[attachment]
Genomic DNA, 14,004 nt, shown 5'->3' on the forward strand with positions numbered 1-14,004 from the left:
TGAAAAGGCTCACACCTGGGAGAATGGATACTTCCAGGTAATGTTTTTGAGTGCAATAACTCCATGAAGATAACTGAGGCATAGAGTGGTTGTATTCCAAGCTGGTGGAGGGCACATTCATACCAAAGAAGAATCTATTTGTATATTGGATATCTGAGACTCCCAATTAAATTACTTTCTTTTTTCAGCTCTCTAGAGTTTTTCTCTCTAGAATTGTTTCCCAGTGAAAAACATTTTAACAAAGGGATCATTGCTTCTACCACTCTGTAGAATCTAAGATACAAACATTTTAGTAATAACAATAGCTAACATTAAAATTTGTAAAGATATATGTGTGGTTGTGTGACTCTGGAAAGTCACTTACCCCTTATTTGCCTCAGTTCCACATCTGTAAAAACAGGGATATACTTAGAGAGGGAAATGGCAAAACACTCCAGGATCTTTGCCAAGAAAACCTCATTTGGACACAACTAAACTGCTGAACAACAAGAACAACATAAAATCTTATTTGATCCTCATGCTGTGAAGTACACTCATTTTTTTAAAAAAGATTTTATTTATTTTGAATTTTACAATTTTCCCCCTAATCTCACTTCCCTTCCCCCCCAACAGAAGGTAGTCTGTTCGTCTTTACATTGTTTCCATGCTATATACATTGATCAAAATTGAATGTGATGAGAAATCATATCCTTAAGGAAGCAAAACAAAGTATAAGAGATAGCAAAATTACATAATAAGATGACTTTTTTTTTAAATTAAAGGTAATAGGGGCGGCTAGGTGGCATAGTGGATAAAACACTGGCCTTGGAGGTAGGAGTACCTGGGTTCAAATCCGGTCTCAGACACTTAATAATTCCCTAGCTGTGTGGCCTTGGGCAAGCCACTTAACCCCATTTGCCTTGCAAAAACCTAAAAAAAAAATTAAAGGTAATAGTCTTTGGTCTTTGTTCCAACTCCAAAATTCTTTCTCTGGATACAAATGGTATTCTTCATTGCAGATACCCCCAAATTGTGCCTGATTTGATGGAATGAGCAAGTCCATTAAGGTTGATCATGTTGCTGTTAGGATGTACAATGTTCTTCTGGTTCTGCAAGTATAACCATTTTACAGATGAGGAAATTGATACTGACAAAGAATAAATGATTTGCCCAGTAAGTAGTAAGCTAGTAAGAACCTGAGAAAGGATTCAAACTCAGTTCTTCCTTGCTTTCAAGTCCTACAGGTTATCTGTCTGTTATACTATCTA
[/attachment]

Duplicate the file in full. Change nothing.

Genomic DNA, 14,004 nt, shown 5'->3' on the forward strand with positions numbered 1-14,004 from the left:
TGAAAAGGCTCACACCTGGGAGAATGGATACTTCCAGGTAATGTTTTTGAGTGCAATAACTCCATGAAGATAACTGAGGCATAGAGTGGTTGTATTCCAAGCTGGTGGAGGGCACATTCATACCAAAGAAGAATCTATTTGTATATTGGATATCTGAGACTCCCAATTAAATTACTTTCTTTTTTCAGCTCTCTAGAGTTTTTCTCTCTAGAATTGTTTCCCAGTGAAAAACATTTTAACAAAGGGATCATTGCTTCTACCACTCTGTAGAATCTAAGATACAAACATTTTAGTAATAACAATAGCTAACATTAAAATTTGTAAAGATATATGTGTGGTTGTGTGACTCTGGAAAGTCACTTACCCCTTATTTGCCTCAGTTCCACATCTGTAAAAACAGGGATATACTTAGAGAGGGAAATGGCAAAACACTCCAGGATCTTTGCCAAGAAAACCTCATTTGGACACAACTAAACTGCTGAACAACAAGAACAACATAAAATCTTATTTGATCCTCATGCTGTGAAGTACACTCATTTTTTTAAAAAAGATTTTATTTATTTTGAATTTTACAATTTTCCCCCTAATCTCACTTCCCTTCCCCCCCAACAGAAGGTAGTCTGTTCGTCTTTACATTGTTTCCATGCTATATACATTGATCAAAATTGAATGTGATGAGAAATCATATCCTTAAGGAAGCAAAACAAAGTATAAGAGATAGCAAAATTACATAATAAGATGACTTTTTTTTTAAATTAAAGGTAATAGGGGCGGCTAGGTGGCATAGTGGATAAAACACTGGCCTTGGAGGTAGGAGTACCTGGGTTCAAATCCGGTCTCAGACACTTAATAATTCCCTAGCTGTGTGGCCTTGGGCAAGCCACTTAACCCCATTTGCCTTGCAAAAACCTAAAAAAAAAATTAAAGGTAATAGTCTTTGGTCTTTGTTCCAACTCCAAAATTCTTTCTCTGGATACAAATGGTATTCTTCATTGCAGATACCCCCAAATTGTGCCTGATTTGATGGAATGAGCAAGTCCATTAAGGTTGATCATGTTGCTGTTAGGATGTACAATGTTCTTCTGGTTCTGCAAGTATAACCATTTTACAGATGAGGAAATTGATACTGACAAAGAATAAATGATTTGCCCAGTAAGTAGTAAGCTAGTAAGAACCTGAGAAAGGATTCAAACTCAGTTCTTCCTTGCTTTCAAGTCCTACAGGTTATCTGTCTGTTATACTATCTA